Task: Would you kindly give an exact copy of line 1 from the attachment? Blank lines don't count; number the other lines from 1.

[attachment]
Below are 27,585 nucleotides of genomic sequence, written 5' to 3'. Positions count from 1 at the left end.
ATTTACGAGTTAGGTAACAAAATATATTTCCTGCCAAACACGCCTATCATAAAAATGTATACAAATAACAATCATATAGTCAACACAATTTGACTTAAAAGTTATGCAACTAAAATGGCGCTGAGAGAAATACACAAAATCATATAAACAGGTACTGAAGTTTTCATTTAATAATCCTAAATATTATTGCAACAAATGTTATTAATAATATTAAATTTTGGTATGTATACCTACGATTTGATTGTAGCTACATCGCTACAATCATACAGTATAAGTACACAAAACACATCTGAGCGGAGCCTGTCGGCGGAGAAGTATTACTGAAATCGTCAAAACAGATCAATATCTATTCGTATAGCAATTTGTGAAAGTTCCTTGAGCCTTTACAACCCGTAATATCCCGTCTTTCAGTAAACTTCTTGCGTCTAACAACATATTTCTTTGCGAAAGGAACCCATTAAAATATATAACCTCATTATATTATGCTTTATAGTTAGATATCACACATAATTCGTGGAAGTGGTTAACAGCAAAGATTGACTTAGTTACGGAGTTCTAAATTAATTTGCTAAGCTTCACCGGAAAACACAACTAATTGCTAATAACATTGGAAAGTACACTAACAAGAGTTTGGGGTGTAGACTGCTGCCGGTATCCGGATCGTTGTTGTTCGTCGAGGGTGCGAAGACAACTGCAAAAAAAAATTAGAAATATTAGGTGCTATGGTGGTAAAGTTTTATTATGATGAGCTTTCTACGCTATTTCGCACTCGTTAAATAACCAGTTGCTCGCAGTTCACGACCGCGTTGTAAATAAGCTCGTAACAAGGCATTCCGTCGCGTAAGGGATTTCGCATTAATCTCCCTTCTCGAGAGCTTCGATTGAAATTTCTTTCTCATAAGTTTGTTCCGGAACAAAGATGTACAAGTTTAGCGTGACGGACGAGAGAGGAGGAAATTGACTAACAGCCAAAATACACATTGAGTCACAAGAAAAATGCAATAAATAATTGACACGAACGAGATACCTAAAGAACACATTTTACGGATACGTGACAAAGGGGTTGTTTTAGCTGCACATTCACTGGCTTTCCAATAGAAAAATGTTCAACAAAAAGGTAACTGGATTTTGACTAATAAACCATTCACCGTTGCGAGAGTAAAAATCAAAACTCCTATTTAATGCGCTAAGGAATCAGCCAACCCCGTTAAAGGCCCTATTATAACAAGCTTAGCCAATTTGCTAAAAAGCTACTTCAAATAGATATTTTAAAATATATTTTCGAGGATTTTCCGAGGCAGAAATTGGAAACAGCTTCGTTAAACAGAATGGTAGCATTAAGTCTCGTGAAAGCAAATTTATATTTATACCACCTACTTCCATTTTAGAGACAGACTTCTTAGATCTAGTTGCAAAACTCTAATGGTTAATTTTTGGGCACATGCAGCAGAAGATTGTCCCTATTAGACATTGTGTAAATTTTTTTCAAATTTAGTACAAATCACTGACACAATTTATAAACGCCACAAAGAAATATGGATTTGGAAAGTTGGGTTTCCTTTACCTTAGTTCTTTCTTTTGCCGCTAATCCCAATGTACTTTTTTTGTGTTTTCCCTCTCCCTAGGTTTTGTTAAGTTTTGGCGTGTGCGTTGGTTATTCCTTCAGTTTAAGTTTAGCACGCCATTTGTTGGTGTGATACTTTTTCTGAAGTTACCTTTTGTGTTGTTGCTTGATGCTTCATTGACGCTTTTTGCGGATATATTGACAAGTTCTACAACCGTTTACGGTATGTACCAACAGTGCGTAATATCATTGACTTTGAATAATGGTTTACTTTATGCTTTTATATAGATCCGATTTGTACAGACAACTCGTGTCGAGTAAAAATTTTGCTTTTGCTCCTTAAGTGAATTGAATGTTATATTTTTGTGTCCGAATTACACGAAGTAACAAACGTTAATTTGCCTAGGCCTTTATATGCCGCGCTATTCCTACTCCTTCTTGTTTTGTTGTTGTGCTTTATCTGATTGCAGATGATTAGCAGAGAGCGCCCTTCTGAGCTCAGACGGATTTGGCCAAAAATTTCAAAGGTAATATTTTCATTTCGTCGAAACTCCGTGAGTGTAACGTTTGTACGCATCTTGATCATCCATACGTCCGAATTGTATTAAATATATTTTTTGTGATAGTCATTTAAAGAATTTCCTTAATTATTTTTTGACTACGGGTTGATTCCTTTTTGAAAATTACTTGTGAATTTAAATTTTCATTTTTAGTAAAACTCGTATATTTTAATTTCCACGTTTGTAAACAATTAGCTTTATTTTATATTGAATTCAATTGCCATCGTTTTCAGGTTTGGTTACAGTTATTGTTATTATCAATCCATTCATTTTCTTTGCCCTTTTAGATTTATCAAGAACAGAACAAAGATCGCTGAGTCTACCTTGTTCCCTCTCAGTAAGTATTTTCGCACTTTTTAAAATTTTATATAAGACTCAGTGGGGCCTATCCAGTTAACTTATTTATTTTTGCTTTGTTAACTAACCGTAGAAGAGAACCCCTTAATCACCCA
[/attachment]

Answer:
Below are 27,585 nucleotides of genomic sequence, written 5' to 3'. Positions count from 1 at the left end.